September 6 is gonna be a big day for Mommyheads heads. Not only is the art-pop outfit celebrating the 25th anniversary of the stellar Bingham’s Hole with a remixed/remastered reissue, the Adam Elk-led quartet is releasing 10th album Future You. Where the band’s melodic ’70s tendencies were perhaps a little unhip back in 1994 for the self-ordained indie cognescenti, the music-loving world has probably caught up to the Mommyheads and their now-hipster-approved influences a quarter-century later.
One of Future You‘s standouts is second track “Mutual Enemy,” and the video for the song follows the stylistically similar clip for LP opener “Woke Up A Scientist.” Both were directed by Elk and edited by Mitch Friedman. Though “Mutual Enemy” takes a serious look at the current geo-political climate, its video does it in a very entertaining way.
“What better way to tackle it than a video using the stop-motion technique utilizing animated toys?” asks Elk. “There are 60 separate scenes, each taking about three-to-four hours to shoot. That’s 150-200 hours of filming. That said, this video was was a true labor of love to make. Spoiler alert: We give Robert Mueller a chance to tell us how he really feels at 2:16.”
Somehow it all feels a lot fake than what’s passing for news these days. We’re proud to premiere “Mutual Enemy” today on magnetmagazine.com. Check it out now. And if you find yourself in Sweden, Denmark or Norway later this month or the beginning of September, check the Mommyheads out live.
On July 26, Ummagma will release Compass (Leonard Skully), the third album from the Canada/Ukraine husband-and-wife duo and first in seven years. Now based in Ontario, Alexander Kretov and Shauna McLarnon met in Moscow in 2003 and began a romantic and musical partnership. The dozen-track Compass follows two 2017 EPs, LCD (with Cocteau Twin Robin Guthrie and Curve’s Dean Garcia) and Winter Tale (with A.R. Kane). One of the new LP’s standouts is lead single “High Day.”
Says McLarnon of the track, “It’s one of those ‘accidental songs’ that were created under odd circumstances. We were going through a tense time, living between two cities and seeing each other only when commuting ‘home’ with our daughter for the weekend. Something happened to cause us to fight; I don’t even remember what exactly and we were not talking to each other, but ended up having a guest come over—another musician. We took turns entertaining him because we didn’t want to be in the same room as each other. I hadn’t been singing anything for a few months at this point, and my husband found me singing with this guest upon returning. He took out the hand-held recorder and captured this improvisation. Later, upon playback, we knew that a song needed to be born, and we at least had an idea of the chords and stylings needed.”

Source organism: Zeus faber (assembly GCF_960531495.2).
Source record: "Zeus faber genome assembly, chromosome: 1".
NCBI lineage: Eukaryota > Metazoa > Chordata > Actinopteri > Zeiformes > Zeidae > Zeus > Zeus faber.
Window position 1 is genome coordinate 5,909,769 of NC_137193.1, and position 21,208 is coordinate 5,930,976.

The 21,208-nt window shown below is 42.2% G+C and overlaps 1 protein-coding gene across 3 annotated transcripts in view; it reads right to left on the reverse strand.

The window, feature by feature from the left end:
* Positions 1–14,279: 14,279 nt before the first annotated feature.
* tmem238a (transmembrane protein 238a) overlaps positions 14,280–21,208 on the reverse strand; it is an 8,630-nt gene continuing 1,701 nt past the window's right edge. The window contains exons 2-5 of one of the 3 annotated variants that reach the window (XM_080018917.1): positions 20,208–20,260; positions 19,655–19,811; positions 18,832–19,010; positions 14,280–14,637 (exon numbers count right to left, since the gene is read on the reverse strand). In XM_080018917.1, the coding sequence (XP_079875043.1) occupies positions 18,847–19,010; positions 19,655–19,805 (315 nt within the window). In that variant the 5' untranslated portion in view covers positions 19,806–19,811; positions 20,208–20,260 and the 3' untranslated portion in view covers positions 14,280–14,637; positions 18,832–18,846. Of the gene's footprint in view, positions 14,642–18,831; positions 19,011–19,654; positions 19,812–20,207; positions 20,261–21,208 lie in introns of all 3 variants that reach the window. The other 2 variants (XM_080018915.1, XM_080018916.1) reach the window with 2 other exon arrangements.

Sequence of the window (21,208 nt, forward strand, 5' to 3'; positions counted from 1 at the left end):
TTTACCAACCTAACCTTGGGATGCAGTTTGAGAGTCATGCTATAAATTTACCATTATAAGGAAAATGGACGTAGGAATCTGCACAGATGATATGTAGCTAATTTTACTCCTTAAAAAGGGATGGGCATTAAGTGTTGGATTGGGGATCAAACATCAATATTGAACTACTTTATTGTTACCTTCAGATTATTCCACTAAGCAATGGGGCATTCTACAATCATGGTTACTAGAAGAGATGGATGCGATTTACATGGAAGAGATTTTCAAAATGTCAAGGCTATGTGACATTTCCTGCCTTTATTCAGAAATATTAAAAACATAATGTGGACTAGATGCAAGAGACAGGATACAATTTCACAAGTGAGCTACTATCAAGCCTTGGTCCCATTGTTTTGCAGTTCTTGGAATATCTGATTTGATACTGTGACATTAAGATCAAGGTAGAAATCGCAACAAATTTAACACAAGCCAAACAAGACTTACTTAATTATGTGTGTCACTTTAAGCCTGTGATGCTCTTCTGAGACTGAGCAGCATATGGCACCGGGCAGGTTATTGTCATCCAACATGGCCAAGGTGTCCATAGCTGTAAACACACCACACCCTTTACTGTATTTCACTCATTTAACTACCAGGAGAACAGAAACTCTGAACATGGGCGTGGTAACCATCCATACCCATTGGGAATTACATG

So not only did McLarnon and Kretov get a song out of their quarrel, they also were able to use it to move past the argument itself. “It was a song of apology and awakening,” says McLarnon. “Not to say ‘I’m sorry for what I did or said,’ but to admit how stupid it was that we could both let something so small stand in the way of something so huge—that being us, our music and our family. This song helped us move past this to restore equilibrium in our relationship—and got me singing and writing again. This was our ‘High Day,’ and now it’s your ‘High Day,’ too.”
We’re proud to premiere the Kretov-directed video for “High Day” today on magnetmagazine.com. Check it out now.
Happy Fourth Of July from MAGNET and Galaxie 500. Get drunk and look at the Empire State Building. Read our Over/Under on the short-lived but highly influential trio of Dean Wareham, Damon Krukowski and Naomi Yang while you wait for the fireworks:
Last year, Beauty In Chaos released debut album Finding Beauty In Chaos. The project is the brainchild of guitarist Michael Ciravolo (Human Drama, Gene Loves Jezebel), who’s also president of Schecter Guitar Research. What made Finding Beauty In Chaos really intriguing, however, was the cast of musicians that Ciravolo was able to bring on board for the LP, including Ice-T, Robin Zander (Cheap Trick), Simon Gallup (Cure), Michael Anthony (Van Halen), Al Jourgensen (Ministry), dUg Pinnick (Kings X) and Wayne Hussey (Mission).
Ciravolo and Co. had such a wealth of material for the album that they created a companion piece, full of remixes and alternate versions. Beauty Re-Envisioned is out tomorrow via 33.3 Music Collective, and this time, Zakk Wylde, Kevin Haskins (Bauhaus, Love And Rockets) and others are also along for the ride.
One of the new LP’s highlights is an acoustic version of the debut’s “Storm,” co-written and sung by Awakening frontman Ashton Nyte. “I wanted to try a stripped-down, more intimate approach to this version,” says Nyte, who also played guitar, bass, keyboard and programed the drum on the track. “This meant re-recording it from scratch, as I wanted to re-sing the vocals in a more introspective way, to match the arrangement I had in my head.”
There’s a brand-new video for “Storm Featuring Ashton Nyte (Acoustic Version),” directed by Vicente Cordero (Room 37: The Mysterious Death Of Johnny Thunders). We’re proud to premiere it today on magnetmagazine.com. Watch it now.